What is Induced Menopause?

With medical and surgical menopause, the ovaries stop functioning and hormone levels fall immediatly (surgical menopause) or over a period of weeks or months (medical menopause) — not over a few years, as usually happens with natural menopause (perimenopause). The suddenness of surgical menopause can cause intense symptoms for younger premenopausal women. Medical menopause tends to feel more like the natural menopause. However, the experience really depends on the individual woman.


There are over 34 menopause symptoms and you may get some or many of these – after all, each woman’s experience of menopause is completely unique. If you are in menopause common syptoms include:

  • Low mood
  • Anxiety
  • Weight gain
  • Hot flushes
  • Vaginal dryness
  • Brain fog
  • Leaking urine
  • Low energy
  • Sleep issues

Women who are going through induced menopause or experience menopause after a hysterectomy that removes their ovaries will need specialist support. Symptoms can be more intense than spontaneous menopause, and the consequences on long-term health can be more significant, such as the risk of osteoporosis. Symptoms do not appear gradually as with spontaneous menopause but suddenly and abruptly, or over a relatively short time.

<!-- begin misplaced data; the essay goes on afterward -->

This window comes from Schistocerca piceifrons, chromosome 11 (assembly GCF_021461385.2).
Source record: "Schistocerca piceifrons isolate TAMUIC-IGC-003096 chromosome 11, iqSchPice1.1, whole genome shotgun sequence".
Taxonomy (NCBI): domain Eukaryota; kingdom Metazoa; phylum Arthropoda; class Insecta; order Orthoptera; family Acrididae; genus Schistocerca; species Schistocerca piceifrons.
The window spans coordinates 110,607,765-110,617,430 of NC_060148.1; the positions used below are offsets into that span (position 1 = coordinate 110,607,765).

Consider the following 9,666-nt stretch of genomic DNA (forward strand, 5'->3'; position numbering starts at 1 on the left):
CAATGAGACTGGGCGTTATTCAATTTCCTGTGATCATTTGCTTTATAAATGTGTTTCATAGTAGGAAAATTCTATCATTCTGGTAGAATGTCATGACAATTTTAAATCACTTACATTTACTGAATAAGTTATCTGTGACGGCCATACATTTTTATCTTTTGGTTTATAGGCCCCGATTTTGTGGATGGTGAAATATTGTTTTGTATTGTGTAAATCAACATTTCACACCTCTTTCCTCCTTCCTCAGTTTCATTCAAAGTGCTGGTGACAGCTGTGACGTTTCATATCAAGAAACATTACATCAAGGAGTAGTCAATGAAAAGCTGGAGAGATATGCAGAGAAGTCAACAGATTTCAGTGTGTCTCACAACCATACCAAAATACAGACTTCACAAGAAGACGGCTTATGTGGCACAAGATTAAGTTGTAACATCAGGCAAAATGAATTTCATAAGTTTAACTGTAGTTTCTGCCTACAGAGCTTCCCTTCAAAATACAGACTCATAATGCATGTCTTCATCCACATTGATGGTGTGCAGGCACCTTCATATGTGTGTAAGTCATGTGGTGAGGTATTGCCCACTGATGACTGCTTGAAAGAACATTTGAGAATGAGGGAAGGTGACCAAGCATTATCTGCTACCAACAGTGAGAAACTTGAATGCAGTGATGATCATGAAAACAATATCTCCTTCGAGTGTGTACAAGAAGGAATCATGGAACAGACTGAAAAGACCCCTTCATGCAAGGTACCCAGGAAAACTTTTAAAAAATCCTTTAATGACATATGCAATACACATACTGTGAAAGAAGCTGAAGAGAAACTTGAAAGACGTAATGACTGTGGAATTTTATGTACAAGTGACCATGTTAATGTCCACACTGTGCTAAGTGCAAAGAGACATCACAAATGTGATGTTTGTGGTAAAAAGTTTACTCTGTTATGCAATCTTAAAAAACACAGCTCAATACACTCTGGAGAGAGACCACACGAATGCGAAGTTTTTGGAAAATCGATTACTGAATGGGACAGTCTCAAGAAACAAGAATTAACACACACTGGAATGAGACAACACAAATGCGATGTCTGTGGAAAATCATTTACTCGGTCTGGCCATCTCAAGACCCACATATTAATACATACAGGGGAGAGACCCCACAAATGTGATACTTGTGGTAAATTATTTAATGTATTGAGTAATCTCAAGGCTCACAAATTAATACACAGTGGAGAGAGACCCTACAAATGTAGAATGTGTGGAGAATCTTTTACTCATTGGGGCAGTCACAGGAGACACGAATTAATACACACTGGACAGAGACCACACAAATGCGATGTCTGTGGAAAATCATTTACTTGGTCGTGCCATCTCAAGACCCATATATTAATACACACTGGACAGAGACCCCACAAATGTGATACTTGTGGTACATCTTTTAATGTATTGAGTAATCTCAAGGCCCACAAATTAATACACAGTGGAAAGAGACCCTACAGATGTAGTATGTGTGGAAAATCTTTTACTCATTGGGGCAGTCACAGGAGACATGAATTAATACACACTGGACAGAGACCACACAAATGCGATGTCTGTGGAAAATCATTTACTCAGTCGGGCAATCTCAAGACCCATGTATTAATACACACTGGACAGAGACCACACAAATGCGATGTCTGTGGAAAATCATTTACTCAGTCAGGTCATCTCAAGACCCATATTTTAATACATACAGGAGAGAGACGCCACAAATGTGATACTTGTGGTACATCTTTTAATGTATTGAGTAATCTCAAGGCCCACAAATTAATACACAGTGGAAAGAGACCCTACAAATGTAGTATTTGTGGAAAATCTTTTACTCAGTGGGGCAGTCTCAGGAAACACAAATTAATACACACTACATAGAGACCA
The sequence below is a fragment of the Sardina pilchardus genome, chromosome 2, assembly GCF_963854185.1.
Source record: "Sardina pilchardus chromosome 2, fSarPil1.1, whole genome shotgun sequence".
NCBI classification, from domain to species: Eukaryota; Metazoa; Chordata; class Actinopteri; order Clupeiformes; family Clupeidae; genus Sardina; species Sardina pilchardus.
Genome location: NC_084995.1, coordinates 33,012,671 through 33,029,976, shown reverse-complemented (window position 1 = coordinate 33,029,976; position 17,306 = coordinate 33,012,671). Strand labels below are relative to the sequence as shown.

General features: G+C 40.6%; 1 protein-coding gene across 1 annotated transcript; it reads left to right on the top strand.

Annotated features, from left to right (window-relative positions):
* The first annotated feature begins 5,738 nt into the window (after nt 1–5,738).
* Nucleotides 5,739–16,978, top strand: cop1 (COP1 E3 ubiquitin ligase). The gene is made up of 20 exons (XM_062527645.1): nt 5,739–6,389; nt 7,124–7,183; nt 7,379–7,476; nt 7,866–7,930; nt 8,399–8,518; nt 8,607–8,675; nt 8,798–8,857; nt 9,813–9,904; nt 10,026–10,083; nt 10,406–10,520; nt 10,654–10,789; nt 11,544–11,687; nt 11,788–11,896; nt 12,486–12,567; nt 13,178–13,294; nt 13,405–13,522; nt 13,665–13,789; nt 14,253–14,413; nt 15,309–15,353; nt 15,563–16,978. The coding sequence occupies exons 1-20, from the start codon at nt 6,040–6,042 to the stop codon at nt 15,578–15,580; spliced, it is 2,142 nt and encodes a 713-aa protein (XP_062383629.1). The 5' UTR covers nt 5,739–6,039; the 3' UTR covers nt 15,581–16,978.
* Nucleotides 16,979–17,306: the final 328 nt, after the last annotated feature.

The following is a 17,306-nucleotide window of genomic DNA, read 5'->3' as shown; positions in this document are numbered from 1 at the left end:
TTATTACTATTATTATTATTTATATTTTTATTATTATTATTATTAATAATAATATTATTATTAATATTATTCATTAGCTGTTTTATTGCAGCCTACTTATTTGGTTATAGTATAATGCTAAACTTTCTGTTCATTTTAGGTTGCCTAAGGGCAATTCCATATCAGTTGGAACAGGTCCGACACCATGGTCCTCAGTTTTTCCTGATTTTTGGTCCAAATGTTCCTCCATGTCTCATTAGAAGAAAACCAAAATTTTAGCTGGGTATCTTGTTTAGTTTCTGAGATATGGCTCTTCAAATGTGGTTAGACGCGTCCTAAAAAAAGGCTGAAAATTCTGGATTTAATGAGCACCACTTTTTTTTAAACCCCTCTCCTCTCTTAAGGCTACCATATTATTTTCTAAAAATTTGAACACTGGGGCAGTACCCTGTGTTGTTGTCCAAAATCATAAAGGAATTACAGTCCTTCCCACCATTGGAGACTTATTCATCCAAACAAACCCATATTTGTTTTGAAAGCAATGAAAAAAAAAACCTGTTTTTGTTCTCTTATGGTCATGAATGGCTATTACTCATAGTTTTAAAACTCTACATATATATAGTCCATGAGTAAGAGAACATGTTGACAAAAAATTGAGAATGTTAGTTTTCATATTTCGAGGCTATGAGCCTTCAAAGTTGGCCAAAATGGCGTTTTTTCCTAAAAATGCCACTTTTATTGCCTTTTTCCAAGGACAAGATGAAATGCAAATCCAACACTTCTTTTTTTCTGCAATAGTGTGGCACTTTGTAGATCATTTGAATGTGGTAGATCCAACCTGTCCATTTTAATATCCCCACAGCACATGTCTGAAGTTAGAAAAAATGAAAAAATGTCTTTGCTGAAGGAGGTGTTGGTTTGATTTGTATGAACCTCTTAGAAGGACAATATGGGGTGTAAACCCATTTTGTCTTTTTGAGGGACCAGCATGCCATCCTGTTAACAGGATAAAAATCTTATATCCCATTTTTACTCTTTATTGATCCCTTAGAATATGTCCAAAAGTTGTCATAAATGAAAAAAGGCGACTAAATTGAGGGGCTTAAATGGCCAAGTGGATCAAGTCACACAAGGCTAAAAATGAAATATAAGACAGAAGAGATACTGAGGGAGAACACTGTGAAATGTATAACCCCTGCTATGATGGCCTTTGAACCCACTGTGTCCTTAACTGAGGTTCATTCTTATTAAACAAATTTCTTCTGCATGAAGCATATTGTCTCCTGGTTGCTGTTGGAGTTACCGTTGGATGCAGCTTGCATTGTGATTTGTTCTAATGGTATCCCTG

hampden sports clinic, glasgow physio

It’s important to understand that the impact of cancer treatment and menopause is even greater because you have a complete reduction in hormone levels, oestrogen and androgens, and not a gradual decline. That means that symptoms may suddenly appear, which can be very challenging after cancer treatment.

Induced menopause symptoms can also be more intense for women who are premenopausal.

Long term effects on health

Menopause, and particularly early menopause may increase the risk of bone thinning (osteoporosis) and heart disease. Exercise can help with the following: